10  McCall Smith, Alexander Writes the No 1 Ladies’ Detective Agency series (over twenty million sold) Other series include the Scotland Street novels, the Sunday Philosophy Club starring Isabel Dalhousie, the von Igelfeld series, and the new Corduroy Mansions novels.

Books into films 2014

image-mediumRead it first …..! Divergent, Maze Runner and The Giver are dark, action packed looks into what the future may hold:

Divergent by Veronica Roth. Rated 5 star by 24 of our readers, society is divided into five factions, each dedicated to the cultivation of a particular virtue, in the attempt to form a ‘perfect society’. On her Choosing Day, Beatrice Prior renames herself Tris, rejects her family’s Abnegation group, and chooses another faction… Kate Winslet’s in it

The Maze Runner by James Dashner. In the sci fi genre, fans of Divergent and The Hunger Games should like it. Tale of a mysterious maze and the ultimate fate of those sent into it — who have no memories upon arriving.  Stars Dylan O’Brien and Kaya Scodelario as Thomas and Teresa. Like Divergent it’s based on a young adult novel.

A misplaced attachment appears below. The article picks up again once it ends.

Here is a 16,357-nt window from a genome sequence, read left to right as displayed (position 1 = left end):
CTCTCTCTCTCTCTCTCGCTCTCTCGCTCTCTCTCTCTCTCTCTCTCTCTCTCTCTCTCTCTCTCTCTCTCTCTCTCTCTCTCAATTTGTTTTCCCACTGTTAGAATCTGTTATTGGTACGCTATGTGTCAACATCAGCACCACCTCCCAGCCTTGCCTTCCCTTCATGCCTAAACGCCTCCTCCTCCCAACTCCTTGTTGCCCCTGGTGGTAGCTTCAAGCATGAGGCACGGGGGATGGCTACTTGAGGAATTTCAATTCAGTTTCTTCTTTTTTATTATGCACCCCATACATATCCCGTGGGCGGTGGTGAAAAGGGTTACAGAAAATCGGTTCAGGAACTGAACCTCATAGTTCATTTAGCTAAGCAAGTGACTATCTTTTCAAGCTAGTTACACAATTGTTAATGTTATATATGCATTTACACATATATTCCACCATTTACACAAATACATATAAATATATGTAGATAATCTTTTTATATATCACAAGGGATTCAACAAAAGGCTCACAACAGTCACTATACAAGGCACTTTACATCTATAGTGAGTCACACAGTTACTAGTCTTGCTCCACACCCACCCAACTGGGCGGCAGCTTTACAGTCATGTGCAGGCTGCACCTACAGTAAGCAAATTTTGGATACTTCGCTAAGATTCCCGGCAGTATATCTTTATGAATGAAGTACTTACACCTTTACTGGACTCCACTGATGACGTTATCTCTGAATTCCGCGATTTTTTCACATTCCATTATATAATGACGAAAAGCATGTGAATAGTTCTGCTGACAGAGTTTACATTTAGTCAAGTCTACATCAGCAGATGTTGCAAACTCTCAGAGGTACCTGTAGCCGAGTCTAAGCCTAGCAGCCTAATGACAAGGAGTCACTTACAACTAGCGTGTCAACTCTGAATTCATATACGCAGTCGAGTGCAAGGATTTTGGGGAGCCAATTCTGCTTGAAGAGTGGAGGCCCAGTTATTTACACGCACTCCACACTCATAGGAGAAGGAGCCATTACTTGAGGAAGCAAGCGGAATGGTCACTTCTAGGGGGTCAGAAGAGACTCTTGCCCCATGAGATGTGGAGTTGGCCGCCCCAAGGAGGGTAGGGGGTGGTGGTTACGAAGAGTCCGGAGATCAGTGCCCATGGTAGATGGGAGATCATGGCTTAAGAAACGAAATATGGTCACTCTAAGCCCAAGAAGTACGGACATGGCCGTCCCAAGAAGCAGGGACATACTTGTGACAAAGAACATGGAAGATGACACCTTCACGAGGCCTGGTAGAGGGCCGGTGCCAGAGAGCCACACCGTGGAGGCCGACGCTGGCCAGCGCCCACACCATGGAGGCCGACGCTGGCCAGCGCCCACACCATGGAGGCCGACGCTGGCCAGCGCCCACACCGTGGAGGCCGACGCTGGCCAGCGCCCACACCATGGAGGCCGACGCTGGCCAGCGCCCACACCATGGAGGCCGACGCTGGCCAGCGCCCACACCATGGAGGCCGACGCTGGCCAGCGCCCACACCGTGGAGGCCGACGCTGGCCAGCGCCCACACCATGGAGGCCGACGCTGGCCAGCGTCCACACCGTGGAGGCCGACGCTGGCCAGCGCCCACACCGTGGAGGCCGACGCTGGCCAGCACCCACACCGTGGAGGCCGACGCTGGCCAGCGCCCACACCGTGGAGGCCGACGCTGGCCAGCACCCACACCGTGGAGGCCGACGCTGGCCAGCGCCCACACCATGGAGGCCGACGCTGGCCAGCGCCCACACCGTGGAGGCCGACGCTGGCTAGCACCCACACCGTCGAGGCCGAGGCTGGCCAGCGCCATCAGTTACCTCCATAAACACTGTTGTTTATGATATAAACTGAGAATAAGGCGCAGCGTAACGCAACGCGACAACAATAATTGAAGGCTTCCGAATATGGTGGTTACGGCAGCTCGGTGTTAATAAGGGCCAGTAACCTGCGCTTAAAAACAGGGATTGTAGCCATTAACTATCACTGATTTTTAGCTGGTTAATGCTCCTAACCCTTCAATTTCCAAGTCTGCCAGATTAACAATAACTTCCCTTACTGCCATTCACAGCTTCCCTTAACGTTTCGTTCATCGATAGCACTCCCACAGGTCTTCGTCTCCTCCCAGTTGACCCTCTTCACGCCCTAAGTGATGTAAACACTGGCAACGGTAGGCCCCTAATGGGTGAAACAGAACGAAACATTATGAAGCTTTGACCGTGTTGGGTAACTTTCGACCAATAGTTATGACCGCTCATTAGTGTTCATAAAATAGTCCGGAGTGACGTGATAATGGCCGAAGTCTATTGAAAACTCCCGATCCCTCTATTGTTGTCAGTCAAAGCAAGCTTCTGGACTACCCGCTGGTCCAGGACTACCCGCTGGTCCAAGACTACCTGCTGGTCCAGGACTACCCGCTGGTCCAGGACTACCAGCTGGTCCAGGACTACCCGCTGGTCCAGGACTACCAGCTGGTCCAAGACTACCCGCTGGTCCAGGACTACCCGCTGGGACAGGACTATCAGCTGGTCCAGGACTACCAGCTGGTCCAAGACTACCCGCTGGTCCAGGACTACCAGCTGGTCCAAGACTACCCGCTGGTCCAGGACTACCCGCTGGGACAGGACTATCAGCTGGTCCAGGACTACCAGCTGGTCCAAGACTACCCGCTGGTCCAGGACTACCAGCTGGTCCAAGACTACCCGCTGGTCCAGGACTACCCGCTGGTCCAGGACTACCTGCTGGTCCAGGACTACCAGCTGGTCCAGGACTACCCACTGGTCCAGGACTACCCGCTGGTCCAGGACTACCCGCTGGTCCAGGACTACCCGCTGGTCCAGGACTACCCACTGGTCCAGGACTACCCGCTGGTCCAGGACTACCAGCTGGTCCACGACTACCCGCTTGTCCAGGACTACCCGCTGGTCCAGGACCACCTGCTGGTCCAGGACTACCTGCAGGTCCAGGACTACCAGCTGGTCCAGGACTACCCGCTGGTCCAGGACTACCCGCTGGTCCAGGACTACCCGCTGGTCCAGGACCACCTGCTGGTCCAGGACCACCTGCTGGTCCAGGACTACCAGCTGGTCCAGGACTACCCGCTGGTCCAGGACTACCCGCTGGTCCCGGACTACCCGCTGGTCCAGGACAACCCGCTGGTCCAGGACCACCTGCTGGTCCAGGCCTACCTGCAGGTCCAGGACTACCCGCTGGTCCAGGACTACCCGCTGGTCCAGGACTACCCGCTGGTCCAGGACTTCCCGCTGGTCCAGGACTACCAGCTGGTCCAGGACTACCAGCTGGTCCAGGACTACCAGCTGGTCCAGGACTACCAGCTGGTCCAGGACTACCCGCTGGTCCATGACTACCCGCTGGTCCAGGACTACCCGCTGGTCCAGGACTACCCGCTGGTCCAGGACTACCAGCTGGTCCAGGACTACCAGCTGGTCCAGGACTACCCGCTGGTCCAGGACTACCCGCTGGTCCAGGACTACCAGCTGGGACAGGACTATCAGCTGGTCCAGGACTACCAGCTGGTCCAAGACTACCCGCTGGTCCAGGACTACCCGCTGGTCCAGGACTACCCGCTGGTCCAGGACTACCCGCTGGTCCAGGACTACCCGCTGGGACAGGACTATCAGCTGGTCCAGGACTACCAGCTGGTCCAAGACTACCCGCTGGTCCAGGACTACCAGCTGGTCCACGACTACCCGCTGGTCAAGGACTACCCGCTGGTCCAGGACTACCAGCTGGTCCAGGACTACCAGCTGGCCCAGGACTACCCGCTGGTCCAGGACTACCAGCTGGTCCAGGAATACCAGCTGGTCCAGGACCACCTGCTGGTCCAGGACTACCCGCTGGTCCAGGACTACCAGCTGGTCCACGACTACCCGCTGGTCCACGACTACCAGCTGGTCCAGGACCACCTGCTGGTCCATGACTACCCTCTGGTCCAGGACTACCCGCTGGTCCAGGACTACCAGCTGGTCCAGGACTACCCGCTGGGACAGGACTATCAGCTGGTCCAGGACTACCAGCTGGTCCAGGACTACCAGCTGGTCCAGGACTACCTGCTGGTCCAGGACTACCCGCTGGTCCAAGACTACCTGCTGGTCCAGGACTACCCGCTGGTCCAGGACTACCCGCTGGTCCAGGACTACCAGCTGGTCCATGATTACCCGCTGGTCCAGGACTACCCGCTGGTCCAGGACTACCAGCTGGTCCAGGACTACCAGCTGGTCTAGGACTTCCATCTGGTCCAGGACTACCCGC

The Giver by Lois Lowry. Classic teen tale of a seemingly perfect future society that has a dark side. Lowry said “It seems to me that they all seem to be much more action packed (other books). They’ve been trying to make a movie of The Giver, but there’s not a lot of action in it. It’s relatively easy to make a move of The Hunger Games,” Brenton Thwaites is Jonas, Jeff Bridges the Giver, Taylor Swift  Rosemary.

Vampire Academy by Richelle Mead. Another teen novel/vampire adaptation.The heroine Rose, played by Zoe Deutsch, is in training at St Vladimir’s (shades of Hogwarts?) the Vampire Academy.